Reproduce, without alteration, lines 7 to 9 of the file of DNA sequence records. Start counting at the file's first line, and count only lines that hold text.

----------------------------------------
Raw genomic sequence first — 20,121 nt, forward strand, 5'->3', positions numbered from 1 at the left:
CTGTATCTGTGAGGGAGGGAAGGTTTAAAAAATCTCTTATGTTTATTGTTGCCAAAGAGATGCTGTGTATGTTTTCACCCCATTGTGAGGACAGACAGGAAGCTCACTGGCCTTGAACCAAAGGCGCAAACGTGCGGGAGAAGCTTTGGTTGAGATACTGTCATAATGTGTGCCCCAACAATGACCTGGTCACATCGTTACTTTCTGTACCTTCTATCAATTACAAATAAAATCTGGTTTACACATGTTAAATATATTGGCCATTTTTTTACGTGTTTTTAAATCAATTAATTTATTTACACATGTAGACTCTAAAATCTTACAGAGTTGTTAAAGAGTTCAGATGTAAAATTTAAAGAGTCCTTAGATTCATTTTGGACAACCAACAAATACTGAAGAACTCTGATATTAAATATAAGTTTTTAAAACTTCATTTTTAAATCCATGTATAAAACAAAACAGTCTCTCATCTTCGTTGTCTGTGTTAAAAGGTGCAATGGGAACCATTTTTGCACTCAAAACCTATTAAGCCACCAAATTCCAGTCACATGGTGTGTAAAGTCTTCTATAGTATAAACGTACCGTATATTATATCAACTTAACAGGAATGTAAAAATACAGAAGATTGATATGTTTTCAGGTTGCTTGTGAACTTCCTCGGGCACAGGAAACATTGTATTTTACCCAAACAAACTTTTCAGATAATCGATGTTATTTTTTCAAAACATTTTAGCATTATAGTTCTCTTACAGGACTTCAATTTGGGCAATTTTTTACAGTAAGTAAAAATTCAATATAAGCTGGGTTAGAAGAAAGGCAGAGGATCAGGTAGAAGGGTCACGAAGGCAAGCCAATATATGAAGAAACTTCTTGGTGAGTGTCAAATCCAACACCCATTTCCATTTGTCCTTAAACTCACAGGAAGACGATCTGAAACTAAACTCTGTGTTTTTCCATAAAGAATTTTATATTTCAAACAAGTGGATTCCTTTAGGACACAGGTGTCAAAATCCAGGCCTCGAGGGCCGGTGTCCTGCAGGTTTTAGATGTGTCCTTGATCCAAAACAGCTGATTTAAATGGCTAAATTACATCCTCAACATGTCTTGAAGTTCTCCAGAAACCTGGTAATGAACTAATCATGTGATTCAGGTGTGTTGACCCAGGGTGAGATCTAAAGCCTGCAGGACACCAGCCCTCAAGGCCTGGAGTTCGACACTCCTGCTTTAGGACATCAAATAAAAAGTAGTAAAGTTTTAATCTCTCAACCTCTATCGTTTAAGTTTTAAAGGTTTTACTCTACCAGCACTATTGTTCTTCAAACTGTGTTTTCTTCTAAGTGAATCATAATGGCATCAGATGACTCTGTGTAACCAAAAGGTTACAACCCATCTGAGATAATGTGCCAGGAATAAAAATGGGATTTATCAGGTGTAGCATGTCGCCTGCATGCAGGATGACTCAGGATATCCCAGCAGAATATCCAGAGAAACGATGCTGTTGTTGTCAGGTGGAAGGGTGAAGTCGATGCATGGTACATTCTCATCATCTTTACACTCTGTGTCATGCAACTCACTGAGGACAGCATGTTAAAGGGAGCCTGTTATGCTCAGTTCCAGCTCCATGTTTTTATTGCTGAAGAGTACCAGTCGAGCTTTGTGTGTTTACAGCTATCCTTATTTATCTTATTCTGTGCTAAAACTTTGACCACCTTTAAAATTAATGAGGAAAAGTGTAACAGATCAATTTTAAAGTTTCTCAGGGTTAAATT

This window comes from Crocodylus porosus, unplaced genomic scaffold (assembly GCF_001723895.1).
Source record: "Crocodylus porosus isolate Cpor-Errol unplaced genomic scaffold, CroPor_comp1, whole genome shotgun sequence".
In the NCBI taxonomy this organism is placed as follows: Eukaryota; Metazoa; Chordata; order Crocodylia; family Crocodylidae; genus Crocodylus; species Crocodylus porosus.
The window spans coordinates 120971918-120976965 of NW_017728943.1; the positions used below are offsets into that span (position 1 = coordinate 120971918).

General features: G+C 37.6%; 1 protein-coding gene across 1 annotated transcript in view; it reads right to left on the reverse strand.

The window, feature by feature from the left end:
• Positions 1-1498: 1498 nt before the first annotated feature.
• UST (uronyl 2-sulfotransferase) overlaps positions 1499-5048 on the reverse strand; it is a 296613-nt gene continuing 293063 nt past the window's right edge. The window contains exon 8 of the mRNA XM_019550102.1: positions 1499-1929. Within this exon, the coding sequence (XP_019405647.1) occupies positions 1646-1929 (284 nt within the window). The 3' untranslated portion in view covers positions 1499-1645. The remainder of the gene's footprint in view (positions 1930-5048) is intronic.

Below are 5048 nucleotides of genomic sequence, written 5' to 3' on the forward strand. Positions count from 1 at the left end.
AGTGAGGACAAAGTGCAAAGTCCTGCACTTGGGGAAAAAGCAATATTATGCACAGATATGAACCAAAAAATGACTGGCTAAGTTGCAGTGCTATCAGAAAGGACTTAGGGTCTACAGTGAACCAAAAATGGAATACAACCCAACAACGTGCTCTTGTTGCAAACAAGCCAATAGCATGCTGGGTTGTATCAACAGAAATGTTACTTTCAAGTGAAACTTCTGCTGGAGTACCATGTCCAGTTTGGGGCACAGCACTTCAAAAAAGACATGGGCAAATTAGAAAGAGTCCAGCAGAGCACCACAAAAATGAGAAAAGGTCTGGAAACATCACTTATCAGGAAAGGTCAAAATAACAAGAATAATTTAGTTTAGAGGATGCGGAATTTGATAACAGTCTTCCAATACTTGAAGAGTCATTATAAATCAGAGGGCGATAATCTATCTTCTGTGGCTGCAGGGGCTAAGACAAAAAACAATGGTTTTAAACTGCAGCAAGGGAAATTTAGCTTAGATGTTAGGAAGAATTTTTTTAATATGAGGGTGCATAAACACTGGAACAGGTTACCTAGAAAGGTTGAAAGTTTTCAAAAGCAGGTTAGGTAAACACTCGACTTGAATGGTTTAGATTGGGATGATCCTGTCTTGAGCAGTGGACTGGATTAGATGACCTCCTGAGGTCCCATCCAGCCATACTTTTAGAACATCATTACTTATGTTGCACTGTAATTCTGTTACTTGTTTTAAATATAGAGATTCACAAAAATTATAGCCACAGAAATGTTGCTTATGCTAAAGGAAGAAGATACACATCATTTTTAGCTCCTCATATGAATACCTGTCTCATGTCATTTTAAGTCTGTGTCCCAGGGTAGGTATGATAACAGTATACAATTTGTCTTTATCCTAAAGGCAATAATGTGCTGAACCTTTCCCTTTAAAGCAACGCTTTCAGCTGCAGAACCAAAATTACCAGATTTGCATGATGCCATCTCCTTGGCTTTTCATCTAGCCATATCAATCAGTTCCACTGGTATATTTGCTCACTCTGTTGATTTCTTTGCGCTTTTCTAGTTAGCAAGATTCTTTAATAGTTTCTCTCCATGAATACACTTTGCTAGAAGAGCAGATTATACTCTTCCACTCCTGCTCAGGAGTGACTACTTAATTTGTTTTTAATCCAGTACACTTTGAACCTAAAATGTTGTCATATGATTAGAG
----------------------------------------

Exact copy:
General features: G+C 37.6%; 1 protein-coding gene across 1 annotated transcript in view; it reads right to left on the reverse strand.

The window, feature by feature from the left end:
• Positions 1-1498: 1498 nt before the first annotated feature.